The compost bin should be placed in a well-lit and well-drained area of the garden, preferably out of the wind.

Download the PDF of the Handout - Composting at Home

What to add to your backyard compost pile:

  • Raw fruit and vegetable trimmings  
  • Shredded paper
  • Straw and hay
  • Animal bedding and sawdust
  • Good foods to compostCrushed egg shells (these help to control acidity, so are great for your compost pile)
  • Hair and fur 
  • Horse manure
  • Leaves
  • Coffee grounds and teabags
  • Cereals
  • Bread

What to avoid adding to your backyard compost pile:

  • Meat, fish or dairy products (these will all putrefy, causing odors and attracting flies)
  • Charcoal ash
  • Animal waste (dog and cat feces will encourage parasites)
  • Diapers 
  • Colored or treated paper
  • Chemically treated wood
  • Diseased plants
  • Persistent weeds
  • Grass in large quantities (grass heats up and gives off ammonia, which can kill worms)

 All that is left to do is turn the compost regularly with a pitch fork or a spade, and look forward to using your natural organic compost! 


How Composting Works

Avoid adding dairy to your compost pile

Composting is the decomposition of materials that originated from animals and plants.  These organic materials can be things such as plant trimmings, vegetable cuttings, eggshells and teabags.

The end result of composting is a dark, crumbly organic matter that can be used as fertilizer in garden soil.

The composting is performed by various bacteria, fungi and insects which naturally inhabit soil - they break down the material in aerobic conditions, which means it is a process which occurs with little Oxygen present.  These organisms generate heat as they decompose the organic matter you have added, and break it into fine particles.  Composting is nature's own method of waste disposal and soil fertilization.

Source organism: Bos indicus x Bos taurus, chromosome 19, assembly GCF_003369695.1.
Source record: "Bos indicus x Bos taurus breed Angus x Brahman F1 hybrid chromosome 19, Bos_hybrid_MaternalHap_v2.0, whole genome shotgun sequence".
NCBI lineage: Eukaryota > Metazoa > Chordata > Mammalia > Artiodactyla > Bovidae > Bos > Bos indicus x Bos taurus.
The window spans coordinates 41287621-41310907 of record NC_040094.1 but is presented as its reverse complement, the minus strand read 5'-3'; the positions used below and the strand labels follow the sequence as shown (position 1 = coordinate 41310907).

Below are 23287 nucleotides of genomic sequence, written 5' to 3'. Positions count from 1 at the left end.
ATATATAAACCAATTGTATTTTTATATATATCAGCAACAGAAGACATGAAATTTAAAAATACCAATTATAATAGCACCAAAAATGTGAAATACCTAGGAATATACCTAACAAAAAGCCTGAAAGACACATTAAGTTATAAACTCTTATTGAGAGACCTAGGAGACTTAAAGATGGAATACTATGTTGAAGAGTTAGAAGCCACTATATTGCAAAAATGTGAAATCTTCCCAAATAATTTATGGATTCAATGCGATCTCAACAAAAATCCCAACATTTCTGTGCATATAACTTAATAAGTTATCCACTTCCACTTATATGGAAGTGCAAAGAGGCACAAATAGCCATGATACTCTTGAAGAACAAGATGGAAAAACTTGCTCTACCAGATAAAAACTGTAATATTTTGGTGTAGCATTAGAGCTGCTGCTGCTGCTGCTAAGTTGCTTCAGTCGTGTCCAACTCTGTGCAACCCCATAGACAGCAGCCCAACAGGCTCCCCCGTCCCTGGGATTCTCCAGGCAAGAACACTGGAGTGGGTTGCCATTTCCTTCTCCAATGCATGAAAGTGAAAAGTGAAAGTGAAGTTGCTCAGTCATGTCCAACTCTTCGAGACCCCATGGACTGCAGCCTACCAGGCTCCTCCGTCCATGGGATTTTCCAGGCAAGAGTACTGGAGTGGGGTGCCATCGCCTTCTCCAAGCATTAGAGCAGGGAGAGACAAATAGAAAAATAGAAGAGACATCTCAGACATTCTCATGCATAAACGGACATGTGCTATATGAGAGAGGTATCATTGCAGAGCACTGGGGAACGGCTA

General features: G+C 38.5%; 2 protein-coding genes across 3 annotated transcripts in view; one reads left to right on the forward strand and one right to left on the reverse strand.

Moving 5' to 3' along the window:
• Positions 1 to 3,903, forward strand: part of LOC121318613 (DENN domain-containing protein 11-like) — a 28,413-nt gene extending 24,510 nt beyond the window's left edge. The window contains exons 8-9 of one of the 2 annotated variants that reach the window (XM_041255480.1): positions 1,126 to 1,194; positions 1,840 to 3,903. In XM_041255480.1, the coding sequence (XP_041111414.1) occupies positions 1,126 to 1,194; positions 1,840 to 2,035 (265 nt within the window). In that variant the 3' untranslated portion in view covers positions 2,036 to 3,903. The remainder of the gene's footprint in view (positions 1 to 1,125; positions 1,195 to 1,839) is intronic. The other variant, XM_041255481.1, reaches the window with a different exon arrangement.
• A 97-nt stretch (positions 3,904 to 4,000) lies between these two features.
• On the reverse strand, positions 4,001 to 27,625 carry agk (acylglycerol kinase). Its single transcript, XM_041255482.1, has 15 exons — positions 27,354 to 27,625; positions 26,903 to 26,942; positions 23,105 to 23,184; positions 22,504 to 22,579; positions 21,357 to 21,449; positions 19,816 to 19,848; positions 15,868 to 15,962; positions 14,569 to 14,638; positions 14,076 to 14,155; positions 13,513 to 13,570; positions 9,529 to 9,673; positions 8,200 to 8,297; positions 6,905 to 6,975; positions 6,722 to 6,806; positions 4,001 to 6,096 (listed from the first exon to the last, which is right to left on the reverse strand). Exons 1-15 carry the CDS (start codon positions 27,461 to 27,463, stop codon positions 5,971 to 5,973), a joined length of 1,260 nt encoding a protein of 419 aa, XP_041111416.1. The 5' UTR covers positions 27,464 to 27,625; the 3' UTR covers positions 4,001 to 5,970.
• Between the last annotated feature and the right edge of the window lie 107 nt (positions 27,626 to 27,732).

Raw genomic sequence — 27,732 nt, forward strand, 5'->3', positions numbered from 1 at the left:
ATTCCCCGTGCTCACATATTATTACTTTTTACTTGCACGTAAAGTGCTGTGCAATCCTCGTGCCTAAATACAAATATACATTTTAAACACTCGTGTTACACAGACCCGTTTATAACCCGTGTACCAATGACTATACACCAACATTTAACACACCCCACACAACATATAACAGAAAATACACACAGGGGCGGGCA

Applying compost to soils provides an excellent conditioner and mulch, which fertilizes and provides soil structure, retains moisture and can restrict weed growth.  Making your own compost from organic waste is a cheaper and more environmentally friendly alternative to the peat based compost extracted from wildlife sites.  Composting also saves food waste from going into the landfill, or from going into the waste disposal.

The stages of composting:

  • Firstly, add organic materials to your compost bin - see below for a list of recommended (and not recommended!) items.
  • The various bacteria and fungi quickly work to break down the soft material.
  • This process causes the inside of compost pile to heat up - to around 140oF (60°C).
  • Once a lot of the initial work is done by these micro organisms, the compost pile will cool down, to around 80oF.
  • Small creatures such as worms then break down the tougher material.
  • The whole composting process usually takes between 3 – 9 months, and results in a nutrient-rich fertilizer to use in your yard.
  • The compost that is ready to use is best taken from the bottom of the pile, which allows the rest of the pile to continue to be worked upon by the worms and other insects.